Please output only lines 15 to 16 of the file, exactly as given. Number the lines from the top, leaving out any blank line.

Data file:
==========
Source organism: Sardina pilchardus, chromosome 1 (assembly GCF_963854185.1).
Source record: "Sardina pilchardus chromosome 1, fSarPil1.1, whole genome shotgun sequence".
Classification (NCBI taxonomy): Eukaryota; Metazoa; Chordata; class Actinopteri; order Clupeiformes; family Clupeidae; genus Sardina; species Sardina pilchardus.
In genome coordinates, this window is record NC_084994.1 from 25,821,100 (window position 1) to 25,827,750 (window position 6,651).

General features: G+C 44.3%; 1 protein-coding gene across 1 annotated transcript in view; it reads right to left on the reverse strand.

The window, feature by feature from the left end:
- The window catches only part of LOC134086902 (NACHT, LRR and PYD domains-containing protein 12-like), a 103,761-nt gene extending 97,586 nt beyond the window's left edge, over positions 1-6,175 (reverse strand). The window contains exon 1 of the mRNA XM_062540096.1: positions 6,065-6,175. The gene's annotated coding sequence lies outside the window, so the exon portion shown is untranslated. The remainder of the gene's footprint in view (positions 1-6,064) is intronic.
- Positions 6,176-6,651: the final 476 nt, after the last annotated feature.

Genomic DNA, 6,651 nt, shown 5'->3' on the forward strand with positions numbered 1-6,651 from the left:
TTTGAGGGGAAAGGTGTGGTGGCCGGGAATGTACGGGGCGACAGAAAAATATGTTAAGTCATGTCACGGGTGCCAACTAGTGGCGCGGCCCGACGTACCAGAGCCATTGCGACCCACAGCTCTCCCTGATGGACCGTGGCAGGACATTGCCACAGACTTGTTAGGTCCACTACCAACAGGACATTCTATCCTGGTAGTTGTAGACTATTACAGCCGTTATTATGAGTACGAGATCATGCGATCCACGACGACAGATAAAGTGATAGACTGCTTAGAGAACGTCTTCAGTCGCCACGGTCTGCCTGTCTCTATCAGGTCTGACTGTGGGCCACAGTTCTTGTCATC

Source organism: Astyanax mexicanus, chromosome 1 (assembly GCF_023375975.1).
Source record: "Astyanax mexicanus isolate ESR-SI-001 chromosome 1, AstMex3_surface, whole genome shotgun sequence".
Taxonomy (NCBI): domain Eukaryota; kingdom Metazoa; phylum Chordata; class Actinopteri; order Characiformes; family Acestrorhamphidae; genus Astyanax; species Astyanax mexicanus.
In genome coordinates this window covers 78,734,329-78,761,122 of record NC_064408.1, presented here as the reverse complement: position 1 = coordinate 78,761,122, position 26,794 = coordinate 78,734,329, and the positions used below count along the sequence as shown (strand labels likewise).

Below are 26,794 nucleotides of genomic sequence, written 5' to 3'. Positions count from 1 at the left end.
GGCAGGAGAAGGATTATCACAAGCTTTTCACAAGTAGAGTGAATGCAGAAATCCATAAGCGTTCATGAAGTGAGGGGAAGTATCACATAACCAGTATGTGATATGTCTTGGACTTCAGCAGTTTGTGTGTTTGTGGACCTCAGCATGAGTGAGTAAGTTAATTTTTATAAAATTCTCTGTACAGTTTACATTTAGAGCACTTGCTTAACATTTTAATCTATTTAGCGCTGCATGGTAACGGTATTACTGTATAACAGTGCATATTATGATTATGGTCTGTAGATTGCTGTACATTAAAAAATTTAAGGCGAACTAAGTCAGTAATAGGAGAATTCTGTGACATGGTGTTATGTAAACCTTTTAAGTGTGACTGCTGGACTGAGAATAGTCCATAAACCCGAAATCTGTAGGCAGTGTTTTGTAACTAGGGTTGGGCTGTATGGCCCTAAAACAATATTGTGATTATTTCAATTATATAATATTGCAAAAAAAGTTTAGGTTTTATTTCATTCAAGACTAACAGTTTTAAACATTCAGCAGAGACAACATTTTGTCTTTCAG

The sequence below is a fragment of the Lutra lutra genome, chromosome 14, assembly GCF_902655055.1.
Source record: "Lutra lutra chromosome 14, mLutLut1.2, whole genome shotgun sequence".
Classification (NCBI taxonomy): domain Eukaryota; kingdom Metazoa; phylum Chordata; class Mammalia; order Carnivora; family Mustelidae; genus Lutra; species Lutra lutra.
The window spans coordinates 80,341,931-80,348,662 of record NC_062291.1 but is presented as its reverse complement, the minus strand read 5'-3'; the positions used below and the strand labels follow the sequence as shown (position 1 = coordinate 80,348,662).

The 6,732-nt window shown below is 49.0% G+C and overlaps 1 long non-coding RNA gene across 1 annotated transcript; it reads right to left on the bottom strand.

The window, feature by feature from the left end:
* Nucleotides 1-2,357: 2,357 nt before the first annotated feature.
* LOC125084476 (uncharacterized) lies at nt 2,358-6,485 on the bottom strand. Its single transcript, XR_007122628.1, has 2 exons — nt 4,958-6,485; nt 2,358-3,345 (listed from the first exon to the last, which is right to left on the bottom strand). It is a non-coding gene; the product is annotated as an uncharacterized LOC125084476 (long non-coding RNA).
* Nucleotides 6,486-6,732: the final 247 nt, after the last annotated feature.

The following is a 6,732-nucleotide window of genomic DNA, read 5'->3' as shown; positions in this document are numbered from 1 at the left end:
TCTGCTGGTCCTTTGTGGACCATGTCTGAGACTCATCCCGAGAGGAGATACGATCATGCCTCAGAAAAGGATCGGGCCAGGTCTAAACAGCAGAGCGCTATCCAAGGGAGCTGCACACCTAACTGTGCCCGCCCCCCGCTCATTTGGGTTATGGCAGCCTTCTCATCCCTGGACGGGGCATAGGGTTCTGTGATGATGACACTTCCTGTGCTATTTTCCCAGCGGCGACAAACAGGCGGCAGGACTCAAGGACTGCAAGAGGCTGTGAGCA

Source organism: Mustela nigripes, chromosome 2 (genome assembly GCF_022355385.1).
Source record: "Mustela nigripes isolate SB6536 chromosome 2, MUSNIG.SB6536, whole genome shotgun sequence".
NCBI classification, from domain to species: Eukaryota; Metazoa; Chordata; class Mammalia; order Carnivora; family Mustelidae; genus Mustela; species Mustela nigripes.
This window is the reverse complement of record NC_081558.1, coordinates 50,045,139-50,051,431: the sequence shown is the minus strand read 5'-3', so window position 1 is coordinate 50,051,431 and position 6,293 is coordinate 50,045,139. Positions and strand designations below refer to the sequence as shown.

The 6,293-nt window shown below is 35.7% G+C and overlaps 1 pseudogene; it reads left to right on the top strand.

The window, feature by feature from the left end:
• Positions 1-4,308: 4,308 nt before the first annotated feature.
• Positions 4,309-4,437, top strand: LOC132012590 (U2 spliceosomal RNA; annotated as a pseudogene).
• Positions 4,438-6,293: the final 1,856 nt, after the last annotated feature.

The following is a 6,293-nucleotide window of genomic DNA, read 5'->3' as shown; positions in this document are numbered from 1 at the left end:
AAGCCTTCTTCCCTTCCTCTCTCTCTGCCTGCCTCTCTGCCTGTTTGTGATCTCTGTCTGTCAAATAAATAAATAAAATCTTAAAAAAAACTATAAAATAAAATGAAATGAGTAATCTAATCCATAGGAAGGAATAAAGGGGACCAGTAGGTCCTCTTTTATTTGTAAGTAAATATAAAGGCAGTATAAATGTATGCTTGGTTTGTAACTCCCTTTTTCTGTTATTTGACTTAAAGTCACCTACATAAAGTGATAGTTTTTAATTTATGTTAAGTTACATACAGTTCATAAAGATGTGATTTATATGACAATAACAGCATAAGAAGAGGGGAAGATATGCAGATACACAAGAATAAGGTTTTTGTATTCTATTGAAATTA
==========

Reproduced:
Below are 26,794 nucleotides of genomic sequence, written 5' to 3'. Positions count from 1 at the left end.
GGCAGGAGAAGGATTATCACAAGCTTTTCACAAGTAGAGTGAATGCAGAAATCCATAAGCGTTCATGAAGTGAGGGGAAGTATCACATAACCAGTATGTGATATGTCTTGGACTTCAGCAGTTTGTGTGTTTGTGGACCTCAGCATGAGTGAGTAAGTTAATTTTTATAAAATTCTCTGTACAGTTTACATTTAGAGCACTTGCTTAACATTTTAATCTATTTAGCGCTGCATGGTAACGGTATTACTGTATAACAGTGCATATTATGATTATGGTCTGTAGATTGCTGTACATTAAAAAATTTAAGGCGAACTAAGTCAGTAATAGGAGAATTCTGTGACATGGTGTTATGTAAACCTTTTAAGTGTGACTGCTGGACTGAGAATAGTCCATAAACCCGAAATCTGTAGGCAGTGTTTTGTAACTAGGGTTGGGCTGTATGGCCCTAAAACAATATTGTGATTATTTCAATTATATAATATTGCAAAAAAAGTTTAGGTTTTATTTCATTCAAGACTAACAGTTTTAAACATTCAGCAGAGACAACATTTTGTCTTTCAG